POLITICS -- June 7, 2012 at 9:50 PM ET
Two Views of the Economy Add Up to Two Different Worlds
Two different worlds.
It wasn't so long ago that rapper LL Cool J did his own version of a song by that name. But the one I remember best goes back to my college years, when a popular number with that title, by British pop artist Engelbert Humperdinck (yes, that's his name), captured the gulf between a guy and his girl.
So far apart, they say we're so far apart
And that we haven't the right
To change our destiny
Forgive the corny metaphor, but that almost describes the distance between President Obama and Gov. Mitt Romney's camps when it comes to their views of the economy. It showed up this week in two interviews I did - one with former President Bill Clinton, the other with former Minnesota Gov. Tim Pawlenty, speaking for the Romney campaign.
Clinton, always the master communicator, was firm and reassuring on a day after the markets plunged: "...America still has the world's largest economy, still the biggest exporter and still has enormous strengths.....We're the most diverse economy in the world.....For the first time since the '90's manufacturing is growing, and it looks like it's going to continue for three to five years."
I'm sure those facts have been recited by the White House and the Treasury Department, but there was something about the way Clinton pulled it all together that seemed to give it more weight. By the time he told me, "We're going to be okay. This is the agonizing fits-and-starts phase. Assuming no collapse in Europe, we're going to be okay," I was almost able to sit back in my chair in the small office of the Clinton Foundation in Harlem, and relax.
(I didn't because one is supposed to sit up and look alert during serious interviews.)
He provided helpful context: "This is a very complicated thing....the average financial collapse takes 5 to 10 years to get over....If there's a mortgage collapse...it's closer to 10....the American people ...want things done the day before yesterday....I would say [Obama is] on track to beat that pretty quickly by quite a lot."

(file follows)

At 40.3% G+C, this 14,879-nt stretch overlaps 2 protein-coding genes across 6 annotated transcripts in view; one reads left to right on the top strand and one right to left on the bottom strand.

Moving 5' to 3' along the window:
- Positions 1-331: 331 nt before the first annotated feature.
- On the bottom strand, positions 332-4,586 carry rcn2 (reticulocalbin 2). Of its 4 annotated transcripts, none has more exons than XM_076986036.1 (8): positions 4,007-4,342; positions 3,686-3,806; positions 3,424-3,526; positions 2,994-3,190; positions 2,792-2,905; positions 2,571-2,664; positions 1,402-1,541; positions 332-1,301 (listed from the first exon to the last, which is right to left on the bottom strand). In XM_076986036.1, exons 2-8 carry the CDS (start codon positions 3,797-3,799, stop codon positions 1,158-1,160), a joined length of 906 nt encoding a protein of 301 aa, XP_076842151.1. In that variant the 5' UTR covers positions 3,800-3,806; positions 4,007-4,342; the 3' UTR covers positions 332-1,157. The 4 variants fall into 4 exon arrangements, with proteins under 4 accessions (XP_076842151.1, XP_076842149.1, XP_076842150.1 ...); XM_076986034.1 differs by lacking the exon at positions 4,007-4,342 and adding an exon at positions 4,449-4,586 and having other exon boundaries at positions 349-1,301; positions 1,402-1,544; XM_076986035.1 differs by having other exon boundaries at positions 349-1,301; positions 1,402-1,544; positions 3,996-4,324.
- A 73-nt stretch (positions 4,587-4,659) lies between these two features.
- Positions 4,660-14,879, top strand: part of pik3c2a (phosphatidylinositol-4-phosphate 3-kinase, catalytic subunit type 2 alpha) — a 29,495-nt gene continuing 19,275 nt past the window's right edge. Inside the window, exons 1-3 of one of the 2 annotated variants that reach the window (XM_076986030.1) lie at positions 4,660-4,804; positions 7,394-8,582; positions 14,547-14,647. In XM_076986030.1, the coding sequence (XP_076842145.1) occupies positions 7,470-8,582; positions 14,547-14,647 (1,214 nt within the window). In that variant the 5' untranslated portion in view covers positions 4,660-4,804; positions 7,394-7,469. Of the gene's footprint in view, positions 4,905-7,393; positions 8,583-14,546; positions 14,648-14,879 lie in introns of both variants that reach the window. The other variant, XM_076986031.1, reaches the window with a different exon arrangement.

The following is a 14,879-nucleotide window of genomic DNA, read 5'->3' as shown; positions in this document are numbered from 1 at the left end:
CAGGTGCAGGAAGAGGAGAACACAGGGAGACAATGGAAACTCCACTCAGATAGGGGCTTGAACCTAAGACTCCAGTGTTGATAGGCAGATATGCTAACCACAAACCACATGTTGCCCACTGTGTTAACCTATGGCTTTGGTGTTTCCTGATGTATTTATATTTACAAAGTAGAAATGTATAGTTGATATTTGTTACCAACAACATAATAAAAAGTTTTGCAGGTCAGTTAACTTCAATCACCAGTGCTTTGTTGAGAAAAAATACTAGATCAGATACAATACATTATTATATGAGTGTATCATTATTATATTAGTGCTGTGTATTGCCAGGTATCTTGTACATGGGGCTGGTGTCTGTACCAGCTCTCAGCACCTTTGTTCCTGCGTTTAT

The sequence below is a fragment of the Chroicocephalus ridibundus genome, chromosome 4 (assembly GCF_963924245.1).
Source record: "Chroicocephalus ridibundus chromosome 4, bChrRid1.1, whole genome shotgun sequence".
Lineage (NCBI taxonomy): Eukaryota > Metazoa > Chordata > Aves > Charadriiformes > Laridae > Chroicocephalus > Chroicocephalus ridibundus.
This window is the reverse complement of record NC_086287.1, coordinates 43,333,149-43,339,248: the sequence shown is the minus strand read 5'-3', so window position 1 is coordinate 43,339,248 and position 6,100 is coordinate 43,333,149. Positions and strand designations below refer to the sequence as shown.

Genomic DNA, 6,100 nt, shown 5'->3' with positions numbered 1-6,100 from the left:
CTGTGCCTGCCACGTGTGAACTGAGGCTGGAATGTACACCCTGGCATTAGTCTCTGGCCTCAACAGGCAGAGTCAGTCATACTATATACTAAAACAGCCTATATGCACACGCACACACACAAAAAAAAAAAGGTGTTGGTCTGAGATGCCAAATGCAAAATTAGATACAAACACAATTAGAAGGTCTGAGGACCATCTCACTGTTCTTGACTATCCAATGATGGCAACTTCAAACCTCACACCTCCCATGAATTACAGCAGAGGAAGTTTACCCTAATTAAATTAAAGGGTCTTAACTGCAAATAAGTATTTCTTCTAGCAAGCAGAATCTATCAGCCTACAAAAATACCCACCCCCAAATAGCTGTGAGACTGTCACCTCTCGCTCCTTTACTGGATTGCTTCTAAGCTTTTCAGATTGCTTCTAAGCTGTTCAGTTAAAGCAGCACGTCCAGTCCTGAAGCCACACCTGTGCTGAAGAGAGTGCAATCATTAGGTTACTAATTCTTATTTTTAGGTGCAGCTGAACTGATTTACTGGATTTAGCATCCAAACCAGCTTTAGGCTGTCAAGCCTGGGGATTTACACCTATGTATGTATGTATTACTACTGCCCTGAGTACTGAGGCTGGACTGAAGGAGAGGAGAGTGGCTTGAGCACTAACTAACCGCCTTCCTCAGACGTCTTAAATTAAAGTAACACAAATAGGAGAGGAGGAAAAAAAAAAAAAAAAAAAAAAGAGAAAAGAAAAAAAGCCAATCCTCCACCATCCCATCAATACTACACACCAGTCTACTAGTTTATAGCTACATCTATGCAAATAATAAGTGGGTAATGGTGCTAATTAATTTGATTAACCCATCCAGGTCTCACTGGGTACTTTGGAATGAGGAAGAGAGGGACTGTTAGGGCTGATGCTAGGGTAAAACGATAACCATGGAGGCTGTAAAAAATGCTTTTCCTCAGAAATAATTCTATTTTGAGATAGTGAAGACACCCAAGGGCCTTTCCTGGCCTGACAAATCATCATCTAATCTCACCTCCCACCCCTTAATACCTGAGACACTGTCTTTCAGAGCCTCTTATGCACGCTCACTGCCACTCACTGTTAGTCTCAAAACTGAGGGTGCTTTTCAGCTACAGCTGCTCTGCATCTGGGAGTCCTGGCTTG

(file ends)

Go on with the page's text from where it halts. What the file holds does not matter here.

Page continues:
The former president went further and deftly worked to skewer the Romney economic remedy as exactly the wrong one. The Republican's approach "looks like the approach the Europeans are trying to get out of, which is austerity first, which drives up unemployment and interestingly enough drives the deficit up," he said.
With a slight shake of his head, Clinton wrapped up by turning the tables on a familiar GOP line of attack: "...(the Romney plan) calls for tax cuts so big, with unspecified savings, that every independent analyst says it'll add $ 1 trillion or two to the debt."
That was Tuesday. Thursday, when I taped an interview with Pawlenty, there was nothing to relax about.
"...you now have 40 months of above 8 percent unemployment, you have 23 million, let me repeat that, 23 million Americans unemployed, underemployed, or have given up looking for work," Pawlenty insisted. "...so to look at that and say we're on the road to recovery...is political spin of the highest order."
The former governor, who serves as a co-chair of the Romney campaign, wasn't through.
"The numbers don't lie, there's below 2 percent GDP growth in the last quarter....and then if you look at what President Obama has done, layering the burdens of Obamacare ... killing American energy exploration through cancelling the Keystone pipeline...refusing to do tax reform, trying to add tax increases....," Pawlenty said. But he wasn't done: "...if you go talk to the business leaders in this country, they'll tell you that his initiatives and his directions have dramatically hurt the economy, not helped it...His presidency has failed with respect to the economy."
Ouch. When I asked him about the argument from outside analysts and Clinton that the Romney economic plan would lead to higher taxes on low-income Americans, and a huge increase in the debt, Pawlenty pushed back.
"There wouldn't be a tax increase," he said, and added of Romney: "he also has a series of spending cut proposals, so he wants to reduce spending in the federal government from 24, 25 percent of GDP as it is currently, down to the historical range of 19 or 20 percent."
Pawlenty almost smiled when he said, "The president is ducking, hiding, weaving, bobbing on those issues; won't lead, won't propose and he is hiding on one of the most pressing issues of the day, and that's unfortunate."
Two different economies, two different worlds. Somehow I don't see an ending like the one that Humperdinck sang:
We live in two different worlds
But we will show them
As we walk together in the sun
That our two different worlds are one
Watch Judy's interview with Tim Pawlenty:
Watch Judy's interview with Bill Clinton:
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